People with disabilities face multiple barriers when they need to access the justice system, many more and more subtle than those faced by people without disabilities. Whether they need to go through the legal process of reviewing court injunctions or need to report an injustice or violation of rights when they find themselves as victims or perpetrators – people with disabilities face a poorly prepared system that does not interact with them properly.
AdaptJust – accessible justice for people with disabilities is a project of the Centre for Legal Resources, in partnership with the Public Ministry, and benefits from a grant offered by Iceland, Liechtenstein and Norway through EEA Grants under the Local Development Programme.
From November 2021 we aim to increase access to justice for people with intellectual and/or psychosocial disabilities. People with disabilities have less access to the justice system than people without disabilities when they need to complain about an injustice or rights violation. The removal of legislative and technical barriers becomes a necessary action in order for these people to have access to appropriate complaint and referral mechanisms to justice authorities. At the same time, staff in the justice system are not trained to understand the needs of people with disabilities. This makes them a vulnerable group in justice proceedings.
One and a half years after the project started, more than 350 people have been trained in the 15 courses organised in 34 counties, including about 100 magistrates, 70 psychiatrists and psychologists, 70 social workers. We also visited 10 psychiatric hospitals and social care institutions unannounced and worked with investigative journalists to bring to the attention of the public the violations of the rights of people with intellectual and/or psychosocial disabilities observed by us during monitoring visits.
We are developing a mobile app where people with disabilities confined in residential homes or hospitals can file complaints about abuse. In the Trainers of Trainers (ToT) courses, future trainers (lawyers, prosecutors, social workers, psychologists and psychiatrists) developed and tested a learning design that facilitates the understanding of concepts andthe exchange of experiences for the prevention of abuse of people with intellectual and psychosocial disabilities. Of the 30 participants, 15 were selected and are now AdaptJust courses trainers.
After each experience during the training sessions, the testimonies of the participants speak of the same need: to get to know each other better, to work together for a justice system accessible to people with intellectual and psychosocial disabilities.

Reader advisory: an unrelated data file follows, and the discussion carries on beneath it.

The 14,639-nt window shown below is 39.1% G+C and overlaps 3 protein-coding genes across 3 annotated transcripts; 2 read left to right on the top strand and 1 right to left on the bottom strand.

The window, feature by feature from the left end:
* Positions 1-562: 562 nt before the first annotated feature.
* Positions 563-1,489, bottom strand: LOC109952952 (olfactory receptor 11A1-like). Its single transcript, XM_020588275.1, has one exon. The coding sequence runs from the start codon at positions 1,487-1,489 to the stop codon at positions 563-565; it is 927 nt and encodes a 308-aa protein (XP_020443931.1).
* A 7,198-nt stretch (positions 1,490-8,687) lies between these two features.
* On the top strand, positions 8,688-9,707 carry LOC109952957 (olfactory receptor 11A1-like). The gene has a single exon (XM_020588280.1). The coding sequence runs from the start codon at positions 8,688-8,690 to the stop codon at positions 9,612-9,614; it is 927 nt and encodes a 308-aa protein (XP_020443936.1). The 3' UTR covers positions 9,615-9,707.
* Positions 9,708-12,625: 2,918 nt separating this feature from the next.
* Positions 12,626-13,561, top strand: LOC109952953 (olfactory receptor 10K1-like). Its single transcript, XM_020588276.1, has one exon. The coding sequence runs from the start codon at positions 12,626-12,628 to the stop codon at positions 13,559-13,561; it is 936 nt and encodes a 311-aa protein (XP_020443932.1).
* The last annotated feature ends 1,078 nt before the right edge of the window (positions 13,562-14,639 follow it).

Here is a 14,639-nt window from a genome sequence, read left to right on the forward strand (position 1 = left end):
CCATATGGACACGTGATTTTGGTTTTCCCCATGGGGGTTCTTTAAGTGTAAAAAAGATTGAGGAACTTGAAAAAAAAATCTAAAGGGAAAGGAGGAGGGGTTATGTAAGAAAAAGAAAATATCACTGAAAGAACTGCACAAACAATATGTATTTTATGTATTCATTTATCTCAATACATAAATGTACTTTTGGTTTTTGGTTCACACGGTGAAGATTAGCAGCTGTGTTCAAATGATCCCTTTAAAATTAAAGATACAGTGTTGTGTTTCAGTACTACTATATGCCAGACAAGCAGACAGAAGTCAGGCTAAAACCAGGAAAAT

Mrs Elisabeta Moldovan and Mrs Mariana Dumitrache are two people with different life experiences. Eli, as she likes to be called, was abandoned by her family at 6 weeks old. She lived 23 years in different institutions and then 10 years in the homes of different foundations. After more than 20 years of being locked up in an institution and suffering through countless abuses, the moment Eli arrived in the community she was confronted by the unfriendly justice system. Eli’s image of these people (police, lawyers, magistrates) was shrouded in many traumatic memories.
She is now self-employed, lives in an apartment and is co-president of Ceva de spus NGO and one of the core experts in the project team, attending training courses and doing double duty. She is an advocate for the rights of people with intellectual and/or psychosocial disabilities and works side by side with legal experts in monitoring and documenting how human rights are ensured in residential homes and psychiatric hospitals. As a monitoring expert, she has visited unannounced and written reports together with lawyers, psychologists and doctors.
In March 2022, Eli attended the course “Piloting Mechanisms to Protect the Rights of People with Institutionalized Disabilities“, where for three days he was in the same room with some of the people he once feared the most, justice professionals.
She had the opportunity to interact and work with two former prosecutors. One of them is Ms Mariana Dumitrache, a former prosecutor and today one of the trainers of the AdaptJust training courses.
In the interview below, Ms Mariana Dumitrache tells us about her experience with the barriers and preconceptions that exist on the other side, of the justice professionals and the work needed to dismantle them.
Ms Dumitrache attended the Training of Trainers (ToT) course organised by the CRJ in spring 2022 when, for the first time, she had the opportunity to get to know other perspectives, those of people with disabilities as well as psychologists and colleagues in the social protection system.
With more than 30 years of experience as a prosecutor at the prosecutor’s offices of the Iasi and Ploiesti Courts of Appeal and within the specialized structures, Ms. Mariana Dumitrache has carried out criminal prosecution and supervision of criminal prosecution, and has participated in court hearings and cases concerning the rights of disabled and vulnerable persons. In recent years she has worked as a volunteer and mentor within DGASPC Buzău for young people leaving the protection system.